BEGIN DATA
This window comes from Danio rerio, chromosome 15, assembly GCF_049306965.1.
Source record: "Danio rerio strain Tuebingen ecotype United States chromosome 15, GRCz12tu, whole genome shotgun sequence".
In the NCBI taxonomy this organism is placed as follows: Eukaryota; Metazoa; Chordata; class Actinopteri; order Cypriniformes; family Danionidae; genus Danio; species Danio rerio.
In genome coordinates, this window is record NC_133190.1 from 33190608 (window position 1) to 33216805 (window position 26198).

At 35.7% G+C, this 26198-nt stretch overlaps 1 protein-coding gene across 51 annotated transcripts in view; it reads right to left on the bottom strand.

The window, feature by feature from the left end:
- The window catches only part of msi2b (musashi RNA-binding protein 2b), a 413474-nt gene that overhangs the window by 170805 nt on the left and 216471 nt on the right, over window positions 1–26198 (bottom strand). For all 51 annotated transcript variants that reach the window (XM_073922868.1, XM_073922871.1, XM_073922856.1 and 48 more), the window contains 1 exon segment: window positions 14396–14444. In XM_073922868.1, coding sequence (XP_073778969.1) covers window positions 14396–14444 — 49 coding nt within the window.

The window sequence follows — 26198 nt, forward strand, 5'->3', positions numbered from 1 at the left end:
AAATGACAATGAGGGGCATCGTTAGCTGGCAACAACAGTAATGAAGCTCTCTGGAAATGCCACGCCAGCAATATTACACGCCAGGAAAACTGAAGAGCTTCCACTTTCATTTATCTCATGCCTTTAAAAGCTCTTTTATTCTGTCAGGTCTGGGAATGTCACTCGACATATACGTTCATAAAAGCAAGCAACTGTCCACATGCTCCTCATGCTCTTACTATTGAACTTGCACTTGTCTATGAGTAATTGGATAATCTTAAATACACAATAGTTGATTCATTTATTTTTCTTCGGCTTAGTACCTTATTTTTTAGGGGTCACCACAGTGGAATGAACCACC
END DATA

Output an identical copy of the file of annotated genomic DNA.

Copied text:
This window comes from Danio rerio, chromosome 15, assembly GCF_049306965.1.
Source record: "Danio rerio strain Tuebingen ecotype United States chromosome 15, GRCz12tu, whole genome shotgun sequence".
In the NCBI taxonomy this organism is placed as follows: Eukaryota; Metazoa; Chordata; class Actinopteri; order Cypriniformes; family Danionidae; genus Danio; species Danio rerio.
In genome coordinates, this window is record NC_133190.1 from 33190608 (window position 1) to 33216805 (window position 26198).

At 35.7% G+C, this 26198-nt stretch overlaps 1 protein-coding gene across 51 annotated transcripts in view; it reads right to left on the bottom strand.

The window, feature by feature from the left end:
- The window catches only part of msi2b (musashi RNA-binding protein 2b), a 413474-nt gene that overhangs the window by 170805 nt on the left and 216471 nt on the right, over window positions 1–26198 (bottom strand). For all 51 annotated transcript variants that reach the window (XM_073922868.1, XM_073922871.1, XM_073922856.1 and 48 more), the window contains 1 exon segment: window positions 14396–14444. In XM_073922868.1, coding sequence (XP_073778969.1) covers window positions 14396–14444 — 49 coding nt within the window.

The window sequence follows — 26198 nt, forward strand, 5'->3', positions numbered from 1 at the left end:
AAATGACAATGAGGGGCATCGTTAGCTGGCAACAACAGTAATGAAGCTCTCTGGAAATGCCACGCCAGCAATATTACACGCCAGGAAAACTGAAGAGCTTCCACTTTCATTTATCTCATGCCTTTAAAAGCTCTTTTATTCTGTCAGGTCTGGGAATGTCACTCGACATATACGTTCATAAAAGCAAGCAACTGTCCACATGCTCCTCATGCTCTTACTATTGAACTTGCACTTGTCTATGAGTAATTGGATAATCTTAAATACACAATAGTTGATTCATTTATTTTTCTTCGGCTTAGTACCTTATTTTTTAGGGGTCACCACAGTGGAATGAACCACC